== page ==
Friday, May 2, 2014

Get the Facts on Medicare

If you're turning 65 soon or going on Medicare for the first time, please join me for my seminar, Getting Started with Medicare. You'll be armed with the facts when the time comes for you to sign up for this important health care benefits. In class, we'll cover all the basics, including the difference between Original Medicare, Medicare Supplements and Medicare Advantage Plans. I'll also talk about Prescription Drug Plans and what you should consider when selecting a plan. Plus much more. 

These events are only for educational purposes and no plan specific benefits or details will be shared. Some venues may charge a nominal fee. Preregistration is required. Please register by calling the phone number listed for the class you wish to attend.

Wednesday, May 7, 2014
Morley Library
6:30 pm – 8:00 pm
Meeting Room B
184 Phelps St., Painesville, OH 44077 

Monday, May 19, 2014
Willoughby Hills Library
6:00 pm – 7:30 pm
354 Chardon Rd., Willoughby Hills, OH 44094

Tuesday, May 20, 2014
Concord Community Center
6:30 pm – 8:00 pm
7671 Auburn Rd., Concord, OH 44077

Wednesday, May 21, 2014
Polaris Career – Strongsville High School
6:30 pm – 8:00 pm
20025 Lunn Rd., Strongsville, OH 44149

Thursday, May 22, 2014
Andover Library
2:00 pm – 3:30 pm
142 W. Main St., Andover, OH 44003

For more dates and times of classes, please visit my website at www.mutskoinsurance.com

Medicare. Medicaid. Do you know the difference?

Their names sound similar. They’re both government-run health care programs. But, there are a number of important differences between Medicare and Medicaid that you should be aware of.

What is it?

Medicare is a federal health insurance program generally for U.S. citizens and legal residents who are 65 or older or under 65 with certain disabilities, end-stage renal disease, ALS or complications from chemical exposure from a war. Most people become eligible for Medicare because they have contributed to the Medicare trust fund while working. The trust fund covers the cost of Medicare expenses.

Medicaid is a jointly funded state and federal program that helps pay health care costs for people with limited income and resources. Medical bills are paid from a federal, state and local tax fund. The federal government also pays the states for a percentage of their program expenses.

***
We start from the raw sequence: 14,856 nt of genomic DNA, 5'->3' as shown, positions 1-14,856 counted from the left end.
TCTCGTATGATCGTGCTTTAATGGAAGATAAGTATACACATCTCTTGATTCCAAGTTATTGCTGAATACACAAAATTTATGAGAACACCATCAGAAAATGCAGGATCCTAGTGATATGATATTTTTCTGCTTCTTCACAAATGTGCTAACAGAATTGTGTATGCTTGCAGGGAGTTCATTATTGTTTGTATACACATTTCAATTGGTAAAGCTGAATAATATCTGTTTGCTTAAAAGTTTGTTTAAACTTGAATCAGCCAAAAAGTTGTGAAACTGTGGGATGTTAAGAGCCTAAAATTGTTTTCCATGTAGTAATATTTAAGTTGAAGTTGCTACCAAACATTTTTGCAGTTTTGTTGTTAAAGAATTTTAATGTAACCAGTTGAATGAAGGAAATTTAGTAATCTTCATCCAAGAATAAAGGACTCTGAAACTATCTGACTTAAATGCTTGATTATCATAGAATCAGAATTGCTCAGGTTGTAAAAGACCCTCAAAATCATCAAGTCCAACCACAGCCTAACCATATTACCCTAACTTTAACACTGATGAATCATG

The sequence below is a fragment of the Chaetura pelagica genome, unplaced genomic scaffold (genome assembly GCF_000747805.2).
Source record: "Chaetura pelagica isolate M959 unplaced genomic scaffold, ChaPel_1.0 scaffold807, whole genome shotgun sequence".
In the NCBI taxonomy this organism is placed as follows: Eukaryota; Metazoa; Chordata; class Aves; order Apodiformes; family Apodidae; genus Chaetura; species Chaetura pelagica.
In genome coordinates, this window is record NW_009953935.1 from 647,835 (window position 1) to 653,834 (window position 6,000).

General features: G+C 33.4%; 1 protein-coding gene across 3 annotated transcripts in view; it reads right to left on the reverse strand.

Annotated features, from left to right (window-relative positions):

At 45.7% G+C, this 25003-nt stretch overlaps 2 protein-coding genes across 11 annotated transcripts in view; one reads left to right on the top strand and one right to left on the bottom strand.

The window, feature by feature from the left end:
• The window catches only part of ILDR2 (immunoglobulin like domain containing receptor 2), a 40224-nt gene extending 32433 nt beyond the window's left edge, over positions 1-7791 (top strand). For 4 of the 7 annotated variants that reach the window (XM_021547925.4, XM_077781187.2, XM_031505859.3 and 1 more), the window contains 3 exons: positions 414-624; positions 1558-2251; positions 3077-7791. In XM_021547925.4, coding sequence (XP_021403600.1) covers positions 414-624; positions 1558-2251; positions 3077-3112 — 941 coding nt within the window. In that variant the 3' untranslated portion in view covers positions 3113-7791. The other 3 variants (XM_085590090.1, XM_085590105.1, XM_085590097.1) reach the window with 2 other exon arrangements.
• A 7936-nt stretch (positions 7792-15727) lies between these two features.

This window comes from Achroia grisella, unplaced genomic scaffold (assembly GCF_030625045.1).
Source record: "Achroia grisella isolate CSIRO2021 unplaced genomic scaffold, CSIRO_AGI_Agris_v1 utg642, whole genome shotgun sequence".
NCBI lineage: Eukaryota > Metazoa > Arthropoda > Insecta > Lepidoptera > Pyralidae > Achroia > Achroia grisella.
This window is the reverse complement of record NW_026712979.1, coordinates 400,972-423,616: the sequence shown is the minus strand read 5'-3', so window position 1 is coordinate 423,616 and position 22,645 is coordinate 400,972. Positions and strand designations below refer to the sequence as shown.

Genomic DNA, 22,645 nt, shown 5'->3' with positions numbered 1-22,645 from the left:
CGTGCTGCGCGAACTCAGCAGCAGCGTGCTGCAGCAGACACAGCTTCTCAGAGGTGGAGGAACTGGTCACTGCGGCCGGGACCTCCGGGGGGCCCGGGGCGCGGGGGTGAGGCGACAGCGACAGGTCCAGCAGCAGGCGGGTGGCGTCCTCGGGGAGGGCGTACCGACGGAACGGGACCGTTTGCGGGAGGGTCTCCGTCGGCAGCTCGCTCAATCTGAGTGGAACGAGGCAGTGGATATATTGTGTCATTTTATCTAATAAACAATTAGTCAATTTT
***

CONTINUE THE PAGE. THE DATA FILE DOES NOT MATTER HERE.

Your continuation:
Who runs it?

Medicare is a federal program run by the Center for Medicare and Medicaid Services. The rules for Medicare are basically the same throughout the United States.

Medicaid is run by individual state and local governments who operate within federal guidelines. Unlike Medicare, the administration and rules for Medicaid vary from state to state.

What does it cover?

Medicare coverage includes care and services in a hospital or skilled nursing facility (part A), doctor visits, care and services received as an outpatient and some preventive care (part B), prescription drug coverage (Part D).  Medicare Advantage Plans combine Part A and B coverage and often include Part D coverage in one plan.

Medicaid programs are created by the individual states and may offer some benefits not normally covered by Medicare, including nursing home care and personal care services. Mandatory benefits include care and service received in a hospital or skilled nursing facility; care and service received in a federally qualified health center, rural health center or a free-standing state recognized birth clinic; doctor, nurse, midwife and certified pediatric and family nurse practitioner services. Prescriptions and other services may also be covered.

Some people qualify for both Medicare and Medicaid and the two programs can work together to cover most of their health care costs.

To learn more or find out if you qualify for Medicaid, please visit Ohio’s Medicaid website at http://www.medicaid.ohio.gov/.  For Medicare information, please visit http://www.Medicare.gov.